United States District Court, D. Oregon
Stephen L. Brischetto, Dezi Rae Robb, Law Offices Attorneys
Jennifer A. Nelson, Alysia J. Harris, Ogletree, Deakins,
Nash, Smoak & Stewart, P.C. Attorneys for Defendant
OPINION & ORDER
A. HERNÁNDEZ United States District Judge.
Kiersten MacFarlane formerly worked at Defendant Fivespice
LLC's (“Fivespice”) Café Murrayhill
(“Café”) as a server. She alleges
employment discrimination claims against Defendant under 42
U.S.C. § 2000e et. seq and Oregon law.
Specifically, Plaintiff alleges that Defendant's former
employee sexually harassed her and that Defendant unlawfully
fired her in retaliation for complaining about that
harassment. Plaintiff's counsel deposed Defendant's
former executive chef Martin Virgen. At that deposition,
Virgen was instructed not to answer questions regarding
conversations he had with Defendant's attorneys both
during and after his employment with Defendant. Before the
Court is Plaintiff's motion to compel answers to those
questions pursuant to Federal Rule of Civil Procedure 37.
Because Virgen's communications with Defendant's
attorneys are protected by attorney-client privilege,
Plaintiff's motion is DENIED.
case stems from Plaintiff's claims that Defendant's
former chef, Jose Ayala, sexually harassed her. Compl. ¶
9, ECF 1-1. Plaintiff alleges that she reported Ayala's
harassment to Virgen on multiple occasions. Id.
Virgen allegedly disregarded Plaintiff's complaints and
tacitly endorsed Ayala's behavior. Id. Plaintiff
then informed the Café's general manager, David
Lawler, who responded that he would speak with Virgen about
the situation. Id. Within a week of Lawler's
response, Virgen and Lawler met with Plaintiff and terminated
her employment at the Café. Compl. ¶ 10.
response to her termination, Plaintiff filed an employment
discrimination charge with the Oregon Bureau of Labor and
Industries (“BOLI”) and the Equal Opportunity
Commission. Compl. ¶ 13. One of Defendant's former
attorneys, Sean Driscoll, met with Virgen at the Café
while Virgen was still employed with Defendant to discuss
Plaintiff's BOLI Complaint. Lawler Decl. ¶ 1, ECF
22-2. Shortly thereafter, Virgen resigned from his employment
with Defendant. As a former employee, Virgen met with one of
Defendant's current attorneys, Alysia Harris, to discuss
Plaintiff's claims. At his deposition, Virgen testified
that Plaintiff complained to him about Ayala's behavior.
When Plaintiff's attorney asked Virgen if he told
Driscoll about Plaintiff's complaints, Defendant's
attorney objected asserting attorney-client privilege and
Virgen was instructed not to answer the question. Virgen
Decl. 126-28, ECF 22-1.
“may obtain discovery regarding any nonprivileged
matter that is relevant to any party's claim or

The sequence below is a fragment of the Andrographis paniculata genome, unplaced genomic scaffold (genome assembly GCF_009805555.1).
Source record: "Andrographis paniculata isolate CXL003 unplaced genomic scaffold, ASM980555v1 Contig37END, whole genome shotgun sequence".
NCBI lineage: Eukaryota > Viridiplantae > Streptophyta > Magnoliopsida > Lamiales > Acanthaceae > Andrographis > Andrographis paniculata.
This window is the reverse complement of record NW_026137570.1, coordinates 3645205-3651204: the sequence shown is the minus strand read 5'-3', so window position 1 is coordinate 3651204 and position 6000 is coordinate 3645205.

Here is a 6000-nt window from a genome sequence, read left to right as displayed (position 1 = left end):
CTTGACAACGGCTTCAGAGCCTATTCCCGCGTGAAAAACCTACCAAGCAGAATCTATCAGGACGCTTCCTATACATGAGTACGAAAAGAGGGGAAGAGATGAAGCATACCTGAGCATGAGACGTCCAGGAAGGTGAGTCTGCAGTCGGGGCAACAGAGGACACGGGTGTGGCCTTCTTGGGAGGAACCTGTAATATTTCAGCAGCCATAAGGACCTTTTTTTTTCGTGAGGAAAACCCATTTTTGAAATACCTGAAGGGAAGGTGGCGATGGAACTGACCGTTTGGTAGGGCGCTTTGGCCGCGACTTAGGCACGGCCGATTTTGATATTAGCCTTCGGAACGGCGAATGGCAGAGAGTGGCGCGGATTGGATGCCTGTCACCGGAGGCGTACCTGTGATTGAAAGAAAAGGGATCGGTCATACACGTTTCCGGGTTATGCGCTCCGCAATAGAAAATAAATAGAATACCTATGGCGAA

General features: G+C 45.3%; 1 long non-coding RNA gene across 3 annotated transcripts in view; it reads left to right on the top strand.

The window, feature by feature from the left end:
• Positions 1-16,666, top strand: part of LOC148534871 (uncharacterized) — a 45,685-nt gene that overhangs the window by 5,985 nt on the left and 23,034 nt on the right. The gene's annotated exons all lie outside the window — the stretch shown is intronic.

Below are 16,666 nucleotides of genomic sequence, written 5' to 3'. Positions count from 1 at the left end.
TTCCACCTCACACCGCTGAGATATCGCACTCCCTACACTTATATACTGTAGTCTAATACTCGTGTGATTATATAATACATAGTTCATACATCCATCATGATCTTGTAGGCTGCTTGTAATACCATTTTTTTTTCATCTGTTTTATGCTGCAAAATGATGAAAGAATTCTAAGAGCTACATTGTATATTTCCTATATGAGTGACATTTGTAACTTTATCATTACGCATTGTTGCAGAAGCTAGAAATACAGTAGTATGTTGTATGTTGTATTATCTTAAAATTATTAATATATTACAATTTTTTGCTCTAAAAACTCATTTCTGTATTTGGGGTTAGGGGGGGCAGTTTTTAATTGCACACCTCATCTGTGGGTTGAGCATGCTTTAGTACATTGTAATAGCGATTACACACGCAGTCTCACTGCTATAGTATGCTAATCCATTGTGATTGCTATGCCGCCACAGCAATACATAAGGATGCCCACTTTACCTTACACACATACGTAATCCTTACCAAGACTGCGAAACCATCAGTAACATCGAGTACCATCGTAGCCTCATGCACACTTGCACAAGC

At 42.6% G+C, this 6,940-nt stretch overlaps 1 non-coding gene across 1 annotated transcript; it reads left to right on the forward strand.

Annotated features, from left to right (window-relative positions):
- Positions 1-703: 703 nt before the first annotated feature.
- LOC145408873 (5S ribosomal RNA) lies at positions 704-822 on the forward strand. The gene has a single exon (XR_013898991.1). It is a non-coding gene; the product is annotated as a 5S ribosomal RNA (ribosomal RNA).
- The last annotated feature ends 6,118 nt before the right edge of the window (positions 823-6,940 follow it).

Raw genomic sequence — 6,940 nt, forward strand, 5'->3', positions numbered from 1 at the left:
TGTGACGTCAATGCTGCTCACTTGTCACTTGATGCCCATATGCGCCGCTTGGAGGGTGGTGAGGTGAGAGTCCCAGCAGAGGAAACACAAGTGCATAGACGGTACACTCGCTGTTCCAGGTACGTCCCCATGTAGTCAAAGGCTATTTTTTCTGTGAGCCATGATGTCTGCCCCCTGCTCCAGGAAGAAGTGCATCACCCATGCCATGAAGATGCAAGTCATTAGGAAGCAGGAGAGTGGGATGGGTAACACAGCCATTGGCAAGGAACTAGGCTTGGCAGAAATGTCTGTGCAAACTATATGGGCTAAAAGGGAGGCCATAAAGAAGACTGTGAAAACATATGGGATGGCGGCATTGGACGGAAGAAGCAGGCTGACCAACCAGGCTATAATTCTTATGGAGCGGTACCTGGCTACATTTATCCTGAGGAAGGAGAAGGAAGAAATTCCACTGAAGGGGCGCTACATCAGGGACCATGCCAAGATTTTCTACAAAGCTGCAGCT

defense.” Fed.R.Civ.P. 26(b)(1). Pursuant to Federal
Rule of Civil Procedure 37, a party may move for an order
compelling a discovery response if a deponent fails to answer
a question asked in accordance with Rule 30. Fed.R.Civ.P.
37(a)(3)(B). Rule 30 provides that a person may instruct a
deponent not to answer a question when necessary to preserve
a privilege. Fed.R.Civ.P. 30(c)(2). The party asserting the
attorney-client privilege has the burden of establishing the
relationship and privileged nature of the communication.
United States v. Richey, 632 F.3d 559, 566 (9th Cir.
2011) (citing United States v. Bauer, 132 F.3d 504,
507 (9th Cir.1997)).
submits two motions to compel, arguing that: (1) Virgen's
post-employment conversations with Defendant's lawyers
are not privileged; and (2) Defendant waived any privilege
regarding Virgen's conversation with Driscoll during his
Virgen's Post-Employment Conversations with
argues that the attorney-client privilege does not protect
Virgen's post-employment communications with
Defendant's attorney because, as a former employee, he
was not acting at the direction of management and his
interests were adverse to Defendant's interests. Under
Federal Rule of Evidence 501, “federal law governs the
availability and scope of the attorney-client privilege in
nondiversity actions.” Admiral Ins. Co. v. U.S.
Dist. Court for Dist. of Arizona, 881 F.2d 1486, 1492
(9th Cir. 1989) (citing United States v. Hodge &
Zweig, 548 F.2d 1347, 1353 (9th Cir.1977)). “The
attorney-client privilege protects confidential
communications between attorneys and clients, which are made
for the purpose of giving legal advice.” United
States v. Richey, 632 F.3d 559, 566 (9th Cir. 2011)
(citing Upjohn Co. v. United States, 449, U.S. 383,
389 (1981)). The attorney-client privilege exists:
(1) where legal advice of any kind is sought (2) from a
professional legal adviser in his capacity as such, (3) the
communications relating to that purpose, (4) made in
confidence (5) by the client, (6) are at his instance
permanently protected (7) from disclosure by ...